By September 21, 2010 1 Comments Read More →

Deal Breakers for Book Groups, Part 4 of 4

This is the last of a four-part series of posts I began (here) at the start of the month. I’ve been looking at qualities in books that may cause book groups to stay away, and here are the last three on my list, some of the trickiest to manage:

9. POTENTIALLY OFFENSIVE SUBJECT MATTER

Each book group must work to determine its own threshold for sex, violence, dark humor, and other potentially offensive themes. On one hand, you don’t want to neuter your group’s reading, but on the other, you don’t want to lose members who are consistently uncomfortable with selections. It probably isn’t necessary to set policies about strong content in advance, but if you notice that discussion flags whenever such content is present, your group’s leadership may need to screen titles more carefully, leaving time for someone (preferably someone who isn’t too squeamish) to read certain books a few months before they are assigned to the full group. For most groups, such content shouldn’t block discussion, but instead require more sensitive facilitation.

10. DEPRESSING OR DISTURBING SUBJECT MATTER

I’ve always felt that the carping about Oprah’s book group selections being too depressing was a little misguided, and frankly, I feel a little sorry for readers who always need upbeat books. Reading about sad subjects or confronting conflict in good literature helps readers to develop their own ethics, morality, and coping skills. By reading about the challenges of others, we become emotionally prepared to handle our own challenges when they come. Facing the darker side of life can ultimately be cathartic, helping readers release the pain from their own tragedies. A book group, where one can process such content and the feelings it raises in the company of supportive friends, may be the best place to take on tragic material like the aftermath of crime, abuse, bigotry, illness, or death.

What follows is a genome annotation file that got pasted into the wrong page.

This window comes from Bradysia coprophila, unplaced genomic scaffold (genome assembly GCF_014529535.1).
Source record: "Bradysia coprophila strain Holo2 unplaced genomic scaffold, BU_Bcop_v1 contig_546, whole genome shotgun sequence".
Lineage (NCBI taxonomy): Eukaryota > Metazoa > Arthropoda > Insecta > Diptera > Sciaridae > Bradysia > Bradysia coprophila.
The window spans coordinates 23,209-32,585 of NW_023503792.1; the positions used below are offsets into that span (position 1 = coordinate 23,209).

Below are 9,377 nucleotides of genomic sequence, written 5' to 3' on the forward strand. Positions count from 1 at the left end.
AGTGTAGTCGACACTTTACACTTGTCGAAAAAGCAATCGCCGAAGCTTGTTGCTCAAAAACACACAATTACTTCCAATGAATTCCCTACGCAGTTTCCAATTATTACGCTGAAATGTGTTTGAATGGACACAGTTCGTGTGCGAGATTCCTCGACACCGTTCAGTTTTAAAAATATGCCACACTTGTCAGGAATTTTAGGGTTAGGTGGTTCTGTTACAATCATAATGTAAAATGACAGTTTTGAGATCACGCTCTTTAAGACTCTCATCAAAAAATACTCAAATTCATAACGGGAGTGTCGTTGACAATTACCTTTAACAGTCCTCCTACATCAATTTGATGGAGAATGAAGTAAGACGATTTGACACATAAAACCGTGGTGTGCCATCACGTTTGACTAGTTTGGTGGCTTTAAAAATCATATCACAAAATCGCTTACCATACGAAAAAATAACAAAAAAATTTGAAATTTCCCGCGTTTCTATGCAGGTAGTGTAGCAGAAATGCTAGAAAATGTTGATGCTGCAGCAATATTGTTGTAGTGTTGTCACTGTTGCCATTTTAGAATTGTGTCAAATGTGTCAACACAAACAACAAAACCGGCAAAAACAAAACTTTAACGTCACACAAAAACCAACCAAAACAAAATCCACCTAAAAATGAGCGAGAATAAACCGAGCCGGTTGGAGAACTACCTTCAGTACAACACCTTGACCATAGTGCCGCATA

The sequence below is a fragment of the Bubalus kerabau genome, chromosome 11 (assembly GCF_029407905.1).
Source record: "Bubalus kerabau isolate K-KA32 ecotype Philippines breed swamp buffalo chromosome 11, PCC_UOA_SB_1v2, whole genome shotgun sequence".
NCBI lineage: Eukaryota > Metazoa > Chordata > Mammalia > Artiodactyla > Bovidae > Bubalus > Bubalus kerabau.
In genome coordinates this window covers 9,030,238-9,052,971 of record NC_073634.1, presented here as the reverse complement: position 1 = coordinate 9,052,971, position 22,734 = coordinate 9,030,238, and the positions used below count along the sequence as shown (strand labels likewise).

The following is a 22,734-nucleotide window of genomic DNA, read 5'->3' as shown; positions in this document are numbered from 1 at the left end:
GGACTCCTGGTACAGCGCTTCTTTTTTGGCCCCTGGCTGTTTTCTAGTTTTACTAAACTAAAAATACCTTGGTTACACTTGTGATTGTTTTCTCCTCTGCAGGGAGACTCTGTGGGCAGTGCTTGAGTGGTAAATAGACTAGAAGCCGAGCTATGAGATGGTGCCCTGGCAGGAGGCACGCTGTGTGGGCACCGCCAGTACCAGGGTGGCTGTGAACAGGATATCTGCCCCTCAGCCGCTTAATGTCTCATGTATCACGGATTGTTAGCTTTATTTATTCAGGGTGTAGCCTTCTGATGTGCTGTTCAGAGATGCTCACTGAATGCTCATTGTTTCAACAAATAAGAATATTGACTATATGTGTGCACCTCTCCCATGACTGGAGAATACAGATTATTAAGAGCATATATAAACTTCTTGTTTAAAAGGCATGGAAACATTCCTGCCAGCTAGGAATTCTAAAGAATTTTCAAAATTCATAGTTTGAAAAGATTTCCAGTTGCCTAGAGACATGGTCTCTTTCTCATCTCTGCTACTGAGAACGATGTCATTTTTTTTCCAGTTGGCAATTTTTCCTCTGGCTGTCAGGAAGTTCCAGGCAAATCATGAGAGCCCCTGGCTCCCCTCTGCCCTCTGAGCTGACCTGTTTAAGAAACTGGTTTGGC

That said, groups do need to find a balance between lightness and dark. Reading only heavy subject matter may become oppressive or begin to numb your members’ responses. If you’ve got a couple of sad books coming up, make sure to throw in a lighter title to cleanse the palate. Be sensitive to the life struggles of your individual members. If for instance, portrayals of rape, child abuse, or sad declines from Alzheimer’s disease have provoked strong personal reactions from one of your members in the past, it may be best to steer clear of those subjects in the future.

11. LITERARY CHALLENGES

Nobody would suggest that every book needs to be the equivalent of Ulysses, and I know that some groups are designed with the express mission of pursuing fun and escapism, but I hope that literary challenges won’t be a deal breaker for your group. Elements such as non-linear, intentionally disorienting plots, unlikable or untrustworthy protagonists, or extreme approaches to style may not make for fast reading, but they can lead to great discussions. By all means, seek balance between tough books and lighter selections, but your readers will find real satisfaction and pride, at least occasionally, in conquering a complex title. A good technique for facilitators is to forewarn readers about some of the more challenging aspects of upcoming titles. In discussion, treat complexities as well intentioned, not as attempts by the author to show off. Ask the group directly why the author chose to employ such devices, and don’t settle for sneers or easy answers.

In the end, I hope your group will not let its list of deal breakers grow too long. You’ll be happier in the long run if you can maintain flexibility and the sense that you are collectively capable of  taking on all kinds of books. The key is to keep a sense of balance and contrast in your reading list. With that approach, you’ll keep your discussions fresh and your group flourishing.

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About the Author:

Neil Hollands is an Adult Services Librarian at Williamsburg Regional Library in Virginia, where he specializes in readers’ advisory and collection development. He is the author of Read On . . . Fantasy Fiction (2007) and Fellowship in a Ring: a Guide for Science Fiction and Fantasy Book Groups (2009).

1 Comment on "Deal Breakers for Book Groups, Part 4 of 4"

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  1. hannahmoore21@hotmail.com' hannah Moore says:

    how can I mail these tips to my book group? They are just what we need right now to revive our flagging group (after more than a decade).

    Thanks!

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